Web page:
New TPB guidelines skimp on offshoring practices, says consultant

New TPB guidelines skimp on offshoring practices, says consultant

Offshoring

An industry expert has welcomed the Tax Practitioners Board's draft practice note on tax practitioners’ obligations in relation to the use of outsourcing and offshoring, but notes a slight hole in its approach. 

The Tax Practitioners Board (TPB) recently released a draft practice note which aims to assist registered tax practitioners understand obligations under the Code of Professional Conduct (Code) in relation to the use of outsourcing and offshoring.

“Offshoring and outsourcing services to third parties is of increasing significance to the tax profession and we welcome comments on the exposure draft from tax practitioners and other interested stakeholders,” said TPB chair Ian Taylor.

“The TPB has developed this practice note to assist tax practitioners to understand their obligations under the Code, raising awareness of relevant considerations when entering into arrangements involving outsourcing and offshoring and providing a consolidated listing of further reference information.”

Nick Sinclair, president of The Outsourced Accountant, welcomed the news, telling Accountants Daily that the introduction of such a practice note indicates an increase in accountants engaging in offshoring and outsourcing processes.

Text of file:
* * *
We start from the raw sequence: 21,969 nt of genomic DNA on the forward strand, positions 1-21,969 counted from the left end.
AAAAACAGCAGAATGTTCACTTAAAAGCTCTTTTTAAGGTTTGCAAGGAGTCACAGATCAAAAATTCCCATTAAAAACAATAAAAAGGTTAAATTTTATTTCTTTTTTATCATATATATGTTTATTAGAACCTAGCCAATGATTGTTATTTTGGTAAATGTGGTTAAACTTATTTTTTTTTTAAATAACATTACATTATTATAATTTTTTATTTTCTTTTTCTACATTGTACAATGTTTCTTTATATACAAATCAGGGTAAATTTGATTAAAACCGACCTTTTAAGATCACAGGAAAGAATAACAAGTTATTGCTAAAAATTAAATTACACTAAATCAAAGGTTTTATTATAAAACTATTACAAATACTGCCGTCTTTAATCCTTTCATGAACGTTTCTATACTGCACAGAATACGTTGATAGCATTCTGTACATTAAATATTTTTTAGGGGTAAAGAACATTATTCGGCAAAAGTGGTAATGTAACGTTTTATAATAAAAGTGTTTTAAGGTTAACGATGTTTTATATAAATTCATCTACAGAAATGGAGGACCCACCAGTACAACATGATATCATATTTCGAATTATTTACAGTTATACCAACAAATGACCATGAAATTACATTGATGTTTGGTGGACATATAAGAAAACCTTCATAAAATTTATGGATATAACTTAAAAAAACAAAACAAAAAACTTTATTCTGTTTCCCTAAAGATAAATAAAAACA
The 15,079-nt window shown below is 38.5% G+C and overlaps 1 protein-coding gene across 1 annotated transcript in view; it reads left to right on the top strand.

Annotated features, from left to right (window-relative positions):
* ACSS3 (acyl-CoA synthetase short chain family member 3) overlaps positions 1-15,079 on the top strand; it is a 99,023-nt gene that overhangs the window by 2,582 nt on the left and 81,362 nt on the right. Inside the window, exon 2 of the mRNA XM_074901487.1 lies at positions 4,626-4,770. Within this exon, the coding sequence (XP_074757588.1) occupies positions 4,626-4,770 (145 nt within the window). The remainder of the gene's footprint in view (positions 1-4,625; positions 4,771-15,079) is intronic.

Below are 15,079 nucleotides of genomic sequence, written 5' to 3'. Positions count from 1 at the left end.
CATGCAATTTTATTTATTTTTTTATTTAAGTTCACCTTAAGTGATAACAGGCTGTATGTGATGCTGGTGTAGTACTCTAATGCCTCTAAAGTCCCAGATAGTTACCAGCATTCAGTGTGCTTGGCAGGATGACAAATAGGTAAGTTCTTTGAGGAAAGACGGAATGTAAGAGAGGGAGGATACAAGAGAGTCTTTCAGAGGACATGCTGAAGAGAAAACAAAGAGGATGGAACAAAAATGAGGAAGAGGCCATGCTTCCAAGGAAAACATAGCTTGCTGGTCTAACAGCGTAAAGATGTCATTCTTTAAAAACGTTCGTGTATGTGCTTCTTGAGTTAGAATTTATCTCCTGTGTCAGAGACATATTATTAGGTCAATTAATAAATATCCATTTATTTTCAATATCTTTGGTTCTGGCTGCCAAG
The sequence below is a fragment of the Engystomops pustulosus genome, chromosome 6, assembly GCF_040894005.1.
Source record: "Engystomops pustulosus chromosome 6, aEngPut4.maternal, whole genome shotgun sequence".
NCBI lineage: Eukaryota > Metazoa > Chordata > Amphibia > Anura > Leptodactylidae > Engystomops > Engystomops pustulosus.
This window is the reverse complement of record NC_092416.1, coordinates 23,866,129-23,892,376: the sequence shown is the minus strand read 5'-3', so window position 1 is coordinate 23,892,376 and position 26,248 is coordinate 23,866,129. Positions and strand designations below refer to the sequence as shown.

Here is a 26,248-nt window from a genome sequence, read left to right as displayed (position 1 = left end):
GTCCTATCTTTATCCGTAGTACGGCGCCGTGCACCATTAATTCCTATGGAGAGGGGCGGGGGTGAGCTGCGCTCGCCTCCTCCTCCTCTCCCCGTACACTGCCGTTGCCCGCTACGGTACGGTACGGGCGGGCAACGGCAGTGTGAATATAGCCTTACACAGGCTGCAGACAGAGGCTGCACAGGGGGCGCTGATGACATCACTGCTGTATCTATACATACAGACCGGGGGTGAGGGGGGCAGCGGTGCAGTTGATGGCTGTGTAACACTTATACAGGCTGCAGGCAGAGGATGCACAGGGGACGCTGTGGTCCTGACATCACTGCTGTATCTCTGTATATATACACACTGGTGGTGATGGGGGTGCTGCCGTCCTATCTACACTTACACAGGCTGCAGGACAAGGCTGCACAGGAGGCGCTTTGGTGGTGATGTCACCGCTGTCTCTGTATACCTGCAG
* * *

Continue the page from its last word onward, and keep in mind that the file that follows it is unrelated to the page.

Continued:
“The fact there is a draft code from the tax practitioners shows it is becoming common in the industry. Data from webinars indicates that over 80 per cent of firms are outsourcing/offshoring or contemplating it,” Mr Sinclair said.

“Overall The Outsourced Accountant welcomes these guidelines so accounting firms and their clients can have very clear view when choosing a provider offshore.”

However, Mr Sinclair believes that the practice note is angled towards a small part of outsourcing, which he believes isn’t the most popular tactic.

“The draft guidance is mainly written for project outsourcing, where you send your tax work offshore and the offshore provider completes it and returns it,” he said.

“It doesn’t cover much for the fastest growing area within offshoring industry which is where a firm employs a dedicated employee for their firm through a third-party provider. While it is covered, it is only minimal and shows the real lack of understanding for the models of offshoring and outsourcing.”

Based on his own experience, Mr Sinclair notes an increased appetite for offshoring, particularly in the mid to large size market.

“Most, if not all, top four and second tier firms have offshore teams, and if surveys are correct we will see over 60 per cent of firms offshoring in some capacity within 12 months,” he said.

“The more guidance, guidelines and education the TPB and industry bodies can provide the better for accounting firms and offshore providers.”

The exposure draft is open for comment, with the TPB accepting submissions until 12 October.

New TPB guidelines skimp on offshoring practices, says consultant
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